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Proceedings Paper

Toward The Goal Of Video Deaf Communication Over Public Telephone Lines
Author(s): Donald J. Healy; Mark A. Clements
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Paper Abstract

At least 500,000 profoundly deaf persons in the United States communicate primarily by American Sign Language (ASL), a language quite distinct from English and not well suited to writing. Currently, telephone communication for an ASL user is basically limited to use of a teletype machine, which requires both typing skills and proficiency in English. This paper reviews recent research relevant to the development of techniques which would allow manual communication across existing telephone channels using video imagery. Two possibilities for such manual communication are ASL and cued speech. The latter technique uses hand signals to aid lip reading. In either case, conventional television video transmission would require a bandwidth many times that available on a telephone channel. The achievement of visual communication using sign language or cued speech at data rates below 10 kbps, low enough to be transmitted over a public telephone line, will require the development of new data reducing algorithms. Avenues for future research toward this goal are presented.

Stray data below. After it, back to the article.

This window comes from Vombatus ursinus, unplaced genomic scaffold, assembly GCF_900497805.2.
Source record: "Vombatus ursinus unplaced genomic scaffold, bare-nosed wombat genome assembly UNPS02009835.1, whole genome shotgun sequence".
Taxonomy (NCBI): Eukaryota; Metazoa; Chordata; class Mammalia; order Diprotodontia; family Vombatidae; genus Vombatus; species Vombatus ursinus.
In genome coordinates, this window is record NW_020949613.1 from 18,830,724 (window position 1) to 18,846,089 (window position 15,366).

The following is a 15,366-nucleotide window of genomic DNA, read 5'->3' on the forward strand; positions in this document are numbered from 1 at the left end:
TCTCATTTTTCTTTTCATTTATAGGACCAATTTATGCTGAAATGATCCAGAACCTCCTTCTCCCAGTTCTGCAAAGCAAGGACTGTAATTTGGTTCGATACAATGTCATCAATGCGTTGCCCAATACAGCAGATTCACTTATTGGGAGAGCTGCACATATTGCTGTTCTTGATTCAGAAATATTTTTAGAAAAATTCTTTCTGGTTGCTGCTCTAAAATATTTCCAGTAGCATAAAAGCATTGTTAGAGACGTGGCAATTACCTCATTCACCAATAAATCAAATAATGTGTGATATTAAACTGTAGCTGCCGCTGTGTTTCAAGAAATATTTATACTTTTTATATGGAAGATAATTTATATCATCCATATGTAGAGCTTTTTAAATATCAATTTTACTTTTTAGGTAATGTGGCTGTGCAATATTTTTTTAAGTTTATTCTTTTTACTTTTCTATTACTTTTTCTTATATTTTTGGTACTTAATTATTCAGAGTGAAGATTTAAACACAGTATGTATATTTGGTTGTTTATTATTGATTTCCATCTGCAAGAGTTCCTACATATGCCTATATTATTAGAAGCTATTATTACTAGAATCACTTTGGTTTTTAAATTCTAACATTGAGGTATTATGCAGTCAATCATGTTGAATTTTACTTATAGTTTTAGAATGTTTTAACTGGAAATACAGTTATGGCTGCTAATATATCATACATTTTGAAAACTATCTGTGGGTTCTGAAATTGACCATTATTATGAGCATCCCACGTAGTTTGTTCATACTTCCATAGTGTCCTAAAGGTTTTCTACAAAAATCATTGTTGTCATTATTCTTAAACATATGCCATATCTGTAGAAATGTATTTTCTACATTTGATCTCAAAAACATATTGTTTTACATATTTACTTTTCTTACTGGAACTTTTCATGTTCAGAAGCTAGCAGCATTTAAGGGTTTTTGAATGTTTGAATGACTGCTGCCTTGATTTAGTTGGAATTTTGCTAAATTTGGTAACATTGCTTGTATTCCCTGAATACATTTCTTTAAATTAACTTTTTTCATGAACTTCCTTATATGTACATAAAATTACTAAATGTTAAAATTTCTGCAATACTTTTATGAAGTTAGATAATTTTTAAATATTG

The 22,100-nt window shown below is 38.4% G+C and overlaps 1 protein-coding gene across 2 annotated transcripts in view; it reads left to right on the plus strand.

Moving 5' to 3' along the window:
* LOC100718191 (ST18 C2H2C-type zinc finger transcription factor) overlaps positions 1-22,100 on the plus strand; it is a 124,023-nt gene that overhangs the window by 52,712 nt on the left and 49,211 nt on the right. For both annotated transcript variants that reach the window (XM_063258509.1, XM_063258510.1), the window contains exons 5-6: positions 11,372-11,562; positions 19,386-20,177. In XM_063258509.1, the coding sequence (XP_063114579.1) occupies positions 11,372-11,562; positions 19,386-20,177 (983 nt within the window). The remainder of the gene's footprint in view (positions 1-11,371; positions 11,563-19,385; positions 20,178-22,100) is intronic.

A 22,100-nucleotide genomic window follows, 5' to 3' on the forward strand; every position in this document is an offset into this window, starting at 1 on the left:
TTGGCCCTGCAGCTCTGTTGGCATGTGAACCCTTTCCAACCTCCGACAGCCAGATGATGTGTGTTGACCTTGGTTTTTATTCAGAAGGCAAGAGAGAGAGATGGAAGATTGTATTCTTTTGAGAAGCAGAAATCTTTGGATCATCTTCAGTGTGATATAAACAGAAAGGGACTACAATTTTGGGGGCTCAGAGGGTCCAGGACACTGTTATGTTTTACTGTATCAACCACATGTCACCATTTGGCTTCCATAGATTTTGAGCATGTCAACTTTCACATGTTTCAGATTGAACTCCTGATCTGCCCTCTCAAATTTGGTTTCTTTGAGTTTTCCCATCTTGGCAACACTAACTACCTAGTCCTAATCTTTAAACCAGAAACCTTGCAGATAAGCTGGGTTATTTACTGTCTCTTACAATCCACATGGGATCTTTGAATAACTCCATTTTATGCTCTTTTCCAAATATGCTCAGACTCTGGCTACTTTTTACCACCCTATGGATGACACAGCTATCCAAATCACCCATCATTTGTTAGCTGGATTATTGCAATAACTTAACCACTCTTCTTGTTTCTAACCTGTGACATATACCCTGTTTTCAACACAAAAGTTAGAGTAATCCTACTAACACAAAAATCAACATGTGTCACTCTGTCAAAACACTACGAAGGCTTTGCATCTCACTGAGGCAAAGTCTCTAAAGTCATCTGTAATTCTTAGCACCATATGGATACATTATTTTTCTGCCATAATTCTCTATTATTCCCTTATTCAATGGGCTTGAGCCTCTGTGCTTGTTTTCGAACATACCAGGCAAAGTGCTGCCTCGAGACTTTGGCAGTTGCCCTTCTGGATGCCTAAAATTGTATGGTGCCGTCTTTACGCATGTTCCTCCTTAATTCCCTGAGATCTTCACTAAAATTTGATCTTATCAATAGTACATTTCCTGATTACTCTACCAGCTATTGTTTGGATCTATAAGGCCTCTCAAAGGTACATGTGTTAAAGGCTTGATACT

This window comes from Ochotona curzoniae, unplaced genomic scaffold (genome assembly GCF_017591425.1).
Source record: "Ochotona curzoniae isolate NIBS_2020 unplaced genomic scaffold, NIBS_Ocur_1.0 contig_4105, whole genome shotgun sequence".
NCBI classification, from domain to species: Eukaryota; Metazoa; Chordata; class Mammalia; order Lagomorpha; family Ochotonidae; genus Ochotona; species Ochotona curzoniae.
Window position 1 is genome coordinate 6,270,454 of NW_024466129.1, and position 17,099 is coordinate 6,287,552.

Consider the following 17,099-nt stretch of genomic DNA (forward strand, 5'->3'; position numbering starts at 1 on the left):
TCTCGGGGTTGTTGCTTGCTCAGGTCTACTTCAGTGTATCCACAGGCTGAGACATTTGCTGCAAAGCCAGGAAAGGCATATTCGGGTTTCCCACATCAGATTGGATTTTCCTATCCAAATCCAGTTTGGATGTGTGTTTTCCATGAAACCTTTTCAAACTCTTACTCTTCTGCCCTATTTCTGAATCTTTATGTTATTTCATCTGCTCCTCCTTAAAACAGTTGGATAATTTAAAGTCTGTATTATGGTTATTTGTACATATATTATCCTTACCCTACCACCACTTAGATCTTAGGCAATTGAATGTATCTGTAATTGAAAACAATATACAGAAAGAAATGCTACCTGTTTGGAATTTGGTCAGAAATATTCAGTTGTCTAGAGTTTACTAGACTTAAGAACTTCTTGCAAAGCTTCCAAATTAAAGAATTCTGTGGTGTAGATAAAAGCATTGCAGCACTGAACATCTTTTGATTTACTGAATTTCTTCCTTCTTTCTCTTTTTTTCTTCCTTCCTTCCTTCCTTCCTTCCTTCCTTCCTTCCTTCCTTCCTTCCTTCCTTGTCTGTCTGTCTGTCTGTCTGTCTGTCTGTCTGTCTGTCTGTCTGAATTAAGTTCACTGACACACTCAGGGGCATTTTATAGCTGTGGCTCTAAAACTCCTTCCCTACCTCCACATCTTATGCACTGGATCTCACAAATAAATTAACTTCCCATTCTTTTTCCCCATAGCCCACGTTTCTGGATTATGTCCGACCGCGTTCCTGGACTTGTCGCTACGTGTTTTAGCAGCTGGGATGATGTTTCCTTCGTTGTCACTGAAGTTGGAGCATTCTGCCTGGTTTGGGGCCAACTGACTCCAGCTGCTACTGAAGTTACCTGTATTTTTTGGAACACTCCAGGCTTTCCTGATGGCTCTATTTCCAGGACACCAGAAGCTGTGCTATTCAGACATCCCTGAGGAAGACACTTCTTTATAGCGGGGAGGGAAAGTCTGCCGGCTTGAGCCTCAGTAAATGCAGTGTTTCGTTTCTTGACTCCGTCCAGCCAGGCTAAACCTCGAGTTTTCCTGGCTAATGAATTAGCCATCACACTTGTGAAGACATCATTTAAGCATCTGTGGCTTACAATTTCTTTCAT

Paper Details

Date Published: 20 November 1986
PDF: 8 pages
Proc. SPIE 0707, Visual Communications and Image Processing, (20 November 1986); doi: 10.1117/12.937251
Show Author Affiliations
Donald J. Healy, Georgia Institute of Technology (United States)
Mark A. Clements, Georgia Institute of Technology (United States)


Published in SPIE Proceedings Vol. 0707:
Visual Communications and Image Processing
T. Russell Hsing, Editor(s)

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